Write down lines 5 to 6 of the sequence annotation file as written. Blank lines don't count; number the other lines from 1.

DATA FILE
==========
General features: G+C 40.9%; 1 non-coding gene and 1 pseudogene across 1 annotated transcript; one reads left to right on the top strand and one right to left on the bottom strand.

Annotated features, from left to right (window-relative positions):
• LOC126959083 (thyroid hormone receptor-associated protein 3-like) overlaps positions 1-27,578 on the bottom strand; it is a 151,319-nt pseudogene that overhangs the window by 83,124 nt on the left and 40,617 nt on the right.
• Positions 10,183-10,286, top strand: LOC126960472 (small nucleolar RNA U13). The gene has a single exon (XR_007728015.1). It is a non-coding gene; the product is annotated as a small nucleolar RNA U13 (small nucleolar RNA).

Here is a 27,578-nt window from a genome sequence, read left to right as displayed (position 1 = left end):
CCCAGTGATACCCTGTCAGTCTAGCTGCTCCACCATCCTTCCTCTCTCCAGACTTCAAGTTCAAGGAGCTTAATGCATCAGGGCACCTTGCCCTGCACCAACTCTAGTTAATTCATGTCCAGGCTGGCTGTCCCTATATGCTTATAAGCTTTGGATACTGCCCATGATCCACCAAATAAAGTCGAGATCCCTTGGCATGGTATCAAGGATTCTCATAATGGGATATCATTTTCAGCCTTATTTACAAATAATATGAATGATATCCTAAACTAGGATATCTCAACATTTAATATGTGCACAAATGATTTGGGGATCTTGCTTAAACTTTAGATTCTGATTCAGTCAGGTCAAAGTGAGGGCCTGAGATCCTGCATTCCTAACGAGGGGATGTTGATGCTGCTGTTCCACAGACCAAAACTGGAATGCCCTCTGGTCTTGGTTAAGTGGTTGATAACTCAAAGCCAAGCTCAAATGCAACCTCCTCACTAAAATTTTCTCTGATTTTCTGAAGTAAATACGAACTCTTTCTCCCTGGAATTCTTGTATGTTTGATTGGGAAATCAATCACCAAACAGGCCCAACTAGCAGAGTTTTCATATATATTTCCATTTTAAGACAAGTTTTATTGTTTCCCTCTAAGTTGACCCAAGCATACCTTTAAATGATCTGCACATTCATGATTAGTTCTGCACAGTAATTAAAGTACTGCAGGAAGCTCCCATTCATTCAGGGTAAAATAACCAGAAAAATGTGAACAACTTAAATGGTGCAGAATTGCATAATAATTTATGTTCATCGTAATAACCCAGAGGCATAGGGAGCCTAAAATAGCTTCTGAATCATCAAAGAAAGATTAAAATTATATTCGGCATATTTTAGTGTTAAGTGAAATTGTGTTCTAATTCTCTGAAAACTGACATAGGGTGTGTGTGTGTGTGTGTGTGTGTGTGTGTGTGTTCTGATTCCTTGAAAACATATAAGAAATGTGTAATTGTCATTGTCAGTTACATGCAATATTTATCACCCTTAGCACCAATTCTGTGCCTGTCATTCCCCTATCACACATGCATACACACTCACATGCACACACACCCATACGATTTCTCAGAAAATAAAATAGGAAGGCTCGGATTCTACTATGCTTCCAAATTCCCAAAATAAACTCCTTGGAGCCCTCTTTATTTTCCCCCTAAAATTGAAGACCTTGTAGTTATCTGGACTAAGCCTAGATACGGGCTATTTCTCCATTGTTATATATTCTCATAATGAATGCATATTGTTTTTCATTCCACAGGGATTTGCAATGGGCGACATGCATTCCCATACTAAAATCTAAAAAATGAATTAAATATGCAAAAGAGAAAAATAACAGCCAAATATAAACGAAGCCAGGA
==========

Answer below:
Here is a 27,578-nt window from a genome sequence, read left to right as displayed (position 1 = left end):
CCCAGTGATACCCTGTCAGTCTAGCTGCTCCACCATCCTTCCTCTCTCCAGACTTCAAGTTCAAGGAGCTTAATGCATCAGGGCACCTTGCCCTGCACCAACTCTAGTTAATTCATGTCCAGGCTGGCTGTCCCTATATGCTTATAAGCTTTGGATACTGCCCATGATCCACCAAATAAAGTCGAGATCCCTTGGCATGGTATCAAGGATTCTCATAATGGGATATCATTTTCAGCCTTATTTACAAATAATATGAATGATATCCTAAACTAGGATATCTCAACATTTAATATGTGCACAAATGATTTGGGGATCTTGCTTAAACTTTAGATTCTGATTCAGTCAGGTCAAAGTGAGGGCCTGAGATCCTGCATTCCTAACGAGGGGATGTTGATGCTGCTGTTCCACAGACCAAAACTGGAATGCCCTCTGGTCTTGGTTAAGTGGTTGATAACTCAAAGCCAAGCTCAAATGCAACCTCCTCACTAAAATTTTCTCTGATTTTCTGAAGTAAATACGAACTCTTTCTCCCTGGAATTCTTGTATGTTTGATTGGGAAATCAATCACCAAACAGGCCCAACTAGCAGAGTTTTCATATATATTTCCATTTTAAGACAAGTTTTATTGTTTCCCTCTAAGTTGACCCAAGCATACCTTTAAATGATCTGCACATTCATGATTAGTTCTGCACAGTAATTAAAGTACTGCAGGAAGCTCCCATTCATTCAGGGTAAAATAACCAGAAAAATGTGAACAACTTAAATGGTGCAGAATTGCATAATAATTTATGTTCATCGTAATAACCCAGAGGCATAGGGAGCCTAAAATAGCTTCTGAATCATCAAAGAAAGATTAAAATTATATTCGGCATATTTTAGTGTTAAGTGAAATTGTGTTCTAATTCTCTGAAAACTGACATAGGGTGTGTGTGTGTGTGTGTGTGTGTGTGTGTGTGTTCTGATTCCTTGAAAACATATAAGAAATGTGTAATTGTCATTGTCAGTTACATGCAATATTTATCACCCTTAGCACCAATTCTGTGCCTGTCATTCCCCTATCACACATGCATACACACTCACATGCACACACACCCATACGATTTCTCAGAAAATAAAATAGGAAGGCTCGGATTCTACTATGCTTCCAAATTCCCAAAATAAACTCCTTGGAGCCCTCTTTATTTTCCCCCTAAAATTGAAGACCTTGTAGTTATCTGGACTAAGCCTAGATACGGGCTATTTCTCCATTGTTATATATTCTCATAATGAATGCATATTGTTTTTCATTCCACAGGGATTTGCAATGGGCGACATGCATTCCCATACTAAAATCTAAAAAATGAATTAAATATGCAAAAGAGAAAAATAACAGCCAAATATAAACGAAGCCAGGA